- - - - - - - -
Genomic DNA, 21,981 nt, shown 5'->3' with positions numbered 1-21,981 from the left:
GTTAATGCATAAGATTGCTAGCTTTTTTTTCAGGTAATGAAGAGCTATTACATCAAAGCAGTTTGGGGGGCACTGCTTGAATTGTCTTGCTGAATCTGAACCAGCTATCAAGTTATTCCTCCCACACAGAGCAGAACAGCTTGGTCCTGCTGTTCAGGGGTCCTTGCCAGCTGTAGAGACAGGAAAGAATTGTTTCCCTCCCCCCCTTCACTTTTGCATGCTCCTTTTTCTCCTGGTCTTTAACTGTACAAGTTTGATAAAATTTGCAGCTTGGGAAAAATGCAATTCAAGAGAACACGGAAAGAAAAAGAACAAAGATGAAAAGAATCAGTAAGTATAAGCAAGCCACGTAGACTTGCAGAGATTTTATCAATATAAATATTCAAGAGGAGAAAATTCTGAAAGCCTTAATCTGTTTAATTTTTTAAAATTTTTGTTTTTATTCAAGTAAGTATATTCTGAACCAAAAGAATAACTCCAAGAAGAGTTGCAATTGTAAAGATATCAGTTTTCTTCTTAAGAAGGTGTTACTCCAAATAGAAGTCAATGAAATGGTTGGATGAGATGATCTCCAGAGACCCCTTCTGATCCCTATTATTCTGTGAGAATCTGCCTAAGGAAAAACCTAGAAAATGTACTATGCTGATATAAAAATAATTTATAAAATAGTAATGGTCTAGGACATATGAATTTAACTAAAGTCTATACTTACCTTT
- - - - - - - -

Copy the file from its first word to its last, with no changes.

Genomic DNA, 21,981 nt, shown 5'->3' with positions numbered 1-21,981 from the left:
GTTAATGCATAAGATTGCTAGCTTTTTTTTCAGGTAATGAAGAGCTATTACATCAAAGCAGTTTGGGGGGCACTGCTTGAATTGTCTTGCTGAATCTGAACCAGCTATCAAGTTATTCCTCCCACACAGAGCAGAACAGCTTGGTCCTGCTGTTCAGGGGTCCTTGCCAGCTGTAGAGACAGGAAAGAATTGTTTCCCTCCCCCCCTTCACTTTTGCATGCTCCTTTTTCTCCTGGTCTTTAACTGTACAAGTTTGATAAAATTTGCAGCTTGGGAAAAATGCAATTCAAGAGAACACGGAAAGAAAAAGAACAAAGATGAAAAGAATCAGTAAGTATAAGCAAGCCACGTAGACTTGCAGAGATTTTATCAATATAAATATTCAAGAGGAGAAAATTCTGAAAGCCTTAATCTGTTTAATTTTTTAAAATTTTTGTTTTTATTCAAGTAAGTATATTCTGAACCAAAAGAATAACTCCAAGAAGAGTTGCAATTGTAAAGATATCAGTTTTCTTCTTAAGAAGGTGTTACTCCAAATAGAAGTCAATGAAATGGTTGGATGAGATGATCTCCAGAGACCCCTTCTGATCCCTATTATTCTGTGAGAATCTGCCTAAGGAAAAACCTAGAAAATGTACTATGCTGATATAAAAATAATTTATAAAATAGTAATGGTCTAGGACATATGAATTTAACTAAAGTCTATACTTACCTTT